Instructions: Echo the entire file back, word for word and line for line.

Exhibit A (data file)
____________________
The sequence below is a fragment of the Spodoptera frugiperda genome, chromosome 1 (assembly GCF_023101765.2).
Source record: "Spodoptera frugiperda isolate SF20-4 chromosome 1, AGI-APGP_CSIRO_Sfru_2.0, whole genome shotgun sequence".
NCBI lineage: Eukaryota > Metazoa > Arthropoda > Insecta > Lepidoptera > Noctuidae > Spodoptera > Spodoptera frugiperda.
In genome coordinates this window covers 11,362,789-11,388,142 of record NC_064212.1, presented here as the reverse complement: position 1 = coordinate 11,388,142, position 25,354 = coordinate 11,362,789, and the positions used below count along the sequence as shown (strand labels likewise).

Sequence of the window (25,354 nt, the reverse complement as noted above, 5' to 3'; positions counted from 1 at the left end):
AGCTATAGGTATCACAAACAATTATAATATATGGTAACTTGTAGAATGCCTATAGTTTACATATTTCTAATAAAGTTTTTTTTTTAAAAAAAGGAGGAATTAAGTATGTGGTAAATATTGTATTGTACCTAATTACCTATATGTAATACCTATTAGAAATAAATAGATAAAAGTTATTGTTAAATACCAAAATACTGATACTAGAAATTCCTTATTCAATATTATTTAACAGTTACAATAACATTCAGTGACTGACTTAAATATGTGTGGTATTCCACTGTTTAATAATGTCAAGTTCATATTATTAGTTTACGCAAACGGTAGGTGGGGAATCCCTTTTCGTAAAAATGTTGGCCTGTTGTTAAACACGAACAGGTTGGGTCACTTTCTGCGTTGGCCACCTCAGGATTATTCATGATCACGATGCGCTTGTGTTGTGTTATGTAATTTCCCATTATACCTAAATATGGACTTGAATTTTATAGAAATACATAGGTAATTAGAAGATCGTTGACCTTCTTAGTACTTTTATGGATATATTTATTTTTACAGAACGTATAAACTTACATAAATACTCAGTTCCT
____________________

The sequence below is a fragment of the Spodoptera frugiperda genome, chromosome 1 (assembly GCF_023101765.2).
Source record: "Spodoptera frugiperda isolate SF20-4 chromosome 1, AGI-APGP_CSIRO_Sfru_2.0, whole genome shotgun sequence".
NCBI lineage: Eukaryota > Metazoa > Arthropoda > Insecta > Lepidoptera > Noctuidae > Spodoptera > Spodoptera frugiperda.
In genome coordinates this window covers 11,362,789-11,388,142 of record NC_064212.1, presented here as the reverse complement: position 1 = coordinate 11,388,142, position 25,354 = coordinate 11,362,789, and the positions used below count along the sequence as shown (strand labels likewise).

Sequence of the window (25,354 nt, the reverse complement as noted above, 5' to 3'; positions counted from 1 at the left end):
AGCTATAGGTATCACAAACAATTATAATATATGGTAACTTGTAGAATGCCTATAGTTTACATATTTCTAATAAAGTTTTTTTTTTAAAAAAAGGAGGAATTAAGTATGTGGTAAATATTGTATTGTACCTAATTACCTATATGTAATACCTATTAGAAATAAATAGATAAAAGTTATTGTTAAATACCAAAATACTGATACTAGAAATTCCTTATTCAATATTATTTAACAGTTACAATAACATTCAGTGACTGACTTAAATATGTGTGGTATTCCACTGTTTAATAATGTCAAGTTCATATTATTAGTTTACGCAAACGGTAGGTGGGGAATCCCTTTTCGTAAAAATGTTGGCCTGTTGTTAAACACGAACAGGTTGGGTCACTTTCTGCGTTGGCCACCTCAGGATTATTCATGATCACGATGCGCTTGTGTTGTGTTATGTAATTTCCCATTATACCTAAATATGGACTTGAATTTTATAGAAATACATAGGTAATTAGAAGATCGTTGACCTTCTTAGTACTTTTATGGATATATTTATTTTTACAGAACGTATAAACTTACATAAATACTCAGTTCCT